In a recent survey conducted by Forrester Consulting, several hundred security, risk and compliance decision-makers were asked to define their concept of “real-time information.” Seventy-five percent said they’d define real-time information as data from today or older. A little over 1 in 5 said they’d define it as data from the current month.
Just 16 percent of respondents said they’d define real-time information as data from the past few minutes or less.
That distinction is crucial for security leaders, as their security operations centers (SOCs) rely on real-time information as the catalyst for their workflows.
Real-time information allows them to do so in three key ways: protect, anticipate, and communicate.
Leverage real-time information to mitigate harm to employees and customers
The primary role of security and risk leaders is to protect their organization’s employees and customers.
By having access to information about relevant events as they happen, SOC teams are able to rapidly assess whether a potential crisis will impact the organization; determine the safety of employees, customers, and assets; and assess whether there will be any enduring impacts to business continuity.
With information that is truly received in real time, the SOC team is able to remain ahead of the event. By the time the information reaches the public domain via traditional channels like media, the team has already identified the risk and cascaded recommendations to stakeholders.
There is a significant premium attached to being able to identify risks and events as soon as possible. Here at Dataminr, real-time alerts are issued in close proximity to the time at which events occur—often within seconds. Receiving such information in real time means SOCs can stay ahead of the event and quickly and effectively protect their people and assets.
Gain the context needed to understand and respond to high-impact events effectively
Trying to anticipate potential risk is no simple task. If you’re analyzing and gleaning insights from time-expired or irrelevant information, it’s even more difficult. We need technology to do the heavy lifting. Dataminr’s AI platform processes billions of data points each day in real time and extracts the most up-to-date information on high-impact events that are relevant to your business.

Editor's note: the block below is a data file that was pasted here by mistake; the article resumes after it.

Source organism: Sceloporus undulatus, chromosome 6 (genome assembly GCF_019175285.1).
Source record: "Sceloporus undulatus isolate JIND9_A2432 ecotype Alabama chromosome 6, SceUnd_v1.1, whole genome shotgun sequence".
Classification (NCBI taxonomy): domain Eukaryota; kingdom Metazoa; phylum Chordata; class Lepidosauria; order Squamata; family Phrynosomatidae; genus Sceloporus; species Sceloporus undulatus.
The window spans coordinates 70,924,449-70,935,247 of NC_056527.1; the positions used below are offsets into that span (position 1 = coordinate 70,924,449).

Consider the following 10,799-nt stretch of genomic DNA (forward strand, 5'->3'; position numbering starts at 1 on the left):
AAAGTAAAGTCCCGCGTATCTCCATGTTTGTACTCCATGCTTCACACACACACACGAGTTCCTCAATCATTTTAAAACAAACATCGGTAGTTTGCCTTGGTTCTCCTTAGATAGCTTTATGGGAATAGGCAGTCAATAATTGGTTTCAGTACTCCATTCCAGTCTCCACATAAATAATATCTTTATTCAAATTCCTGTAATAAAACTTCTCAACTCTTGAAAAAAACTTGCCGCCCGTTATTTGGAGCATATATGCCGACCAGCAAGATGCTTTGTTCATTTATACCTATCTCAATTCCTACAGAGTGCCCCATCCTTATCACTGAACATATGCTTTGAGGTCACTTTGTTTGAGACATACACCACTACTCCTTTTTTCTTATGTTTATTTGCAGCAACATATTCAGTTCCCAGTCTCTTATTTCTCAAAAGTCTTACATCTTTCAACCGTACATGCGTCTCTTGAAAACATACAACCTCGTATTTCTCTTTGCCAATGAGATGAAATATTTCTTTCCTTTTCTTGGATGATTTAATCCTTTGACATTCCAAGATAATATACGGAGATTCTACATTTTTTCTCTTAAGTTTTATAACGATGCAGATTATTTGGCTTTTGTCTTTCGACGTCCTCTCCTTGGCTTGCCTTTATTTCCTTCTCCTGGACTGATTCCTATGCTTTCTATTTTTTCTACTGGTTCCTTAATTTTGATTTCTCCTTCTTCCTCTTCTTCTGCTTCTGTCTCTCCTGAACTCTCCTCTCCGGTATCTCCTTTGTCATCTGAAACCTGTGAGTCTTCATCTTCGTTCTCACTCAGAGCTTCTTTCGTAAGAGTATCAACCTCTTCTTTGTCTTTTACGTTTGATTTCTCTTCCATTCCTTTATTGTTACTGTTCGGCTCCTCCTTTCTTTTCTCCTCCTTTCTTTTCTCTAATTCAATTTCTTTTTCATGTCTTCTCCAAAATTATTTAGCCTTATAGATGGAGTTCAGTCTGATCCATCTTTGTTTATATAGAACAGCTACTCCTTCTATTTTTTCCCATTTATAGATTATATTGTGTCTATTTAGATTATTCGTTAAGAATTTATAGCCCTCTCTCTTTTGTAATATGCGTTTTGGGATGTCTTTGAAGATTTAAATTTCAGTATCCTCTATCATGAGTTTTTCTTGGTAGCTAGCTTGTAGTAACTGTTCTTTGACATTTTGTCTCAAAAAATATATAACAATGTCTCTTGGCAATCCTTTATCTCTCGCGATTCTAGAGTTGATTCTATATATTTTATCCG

Once that information is received by the SOC team, it can do what it does best: identify and minimize the immediate risk to life and property. It can then track events as they unfold, helping to determine how the events might impact business continuity more broadly and return to business as usual as rapidly as possible.
As a result, SOCs can better identify a potential risk at its embryonic stage and before it becomes a full-blown issue or crisis.
Demonstrate the organizational value of proactive risk management
Anticipating and protecting against risk are core SOC responsibilities. However, communicating the benefits of real-time information is as important, because it highlights the value of the SOC and allows it to be seen and understood throughout the organization and among key business partners.
For example, at a high-level, explain the use of real-time information to the C-suite, and then demonstrate how it works by flagging emerging, high-impact events. They will then be able to experience firsthand how getting the data in mere seconds affords them the time to make decisions earlier and take action more quickly.
Look to also educate partners, such the supply chain or third-party management teams, on the ways in which real-time information can be used to identify disruptive events in your organization or that of your competitors’.
Clear messaging around how SOCs use real-time information to support the chief information security officer (CISO) is also critical as it helps organizations with separate cyber and physical functions move toward converged security operations.
Al Bowman is an Enterprise Account Manager at Dataminr. Before joining Dataminr, he designed, built and led Deloitte’s Intelligence Services Center in London. Prior to that, he served in the British Army, where his final role was as the Director of the Army’s global risk and intelligence center.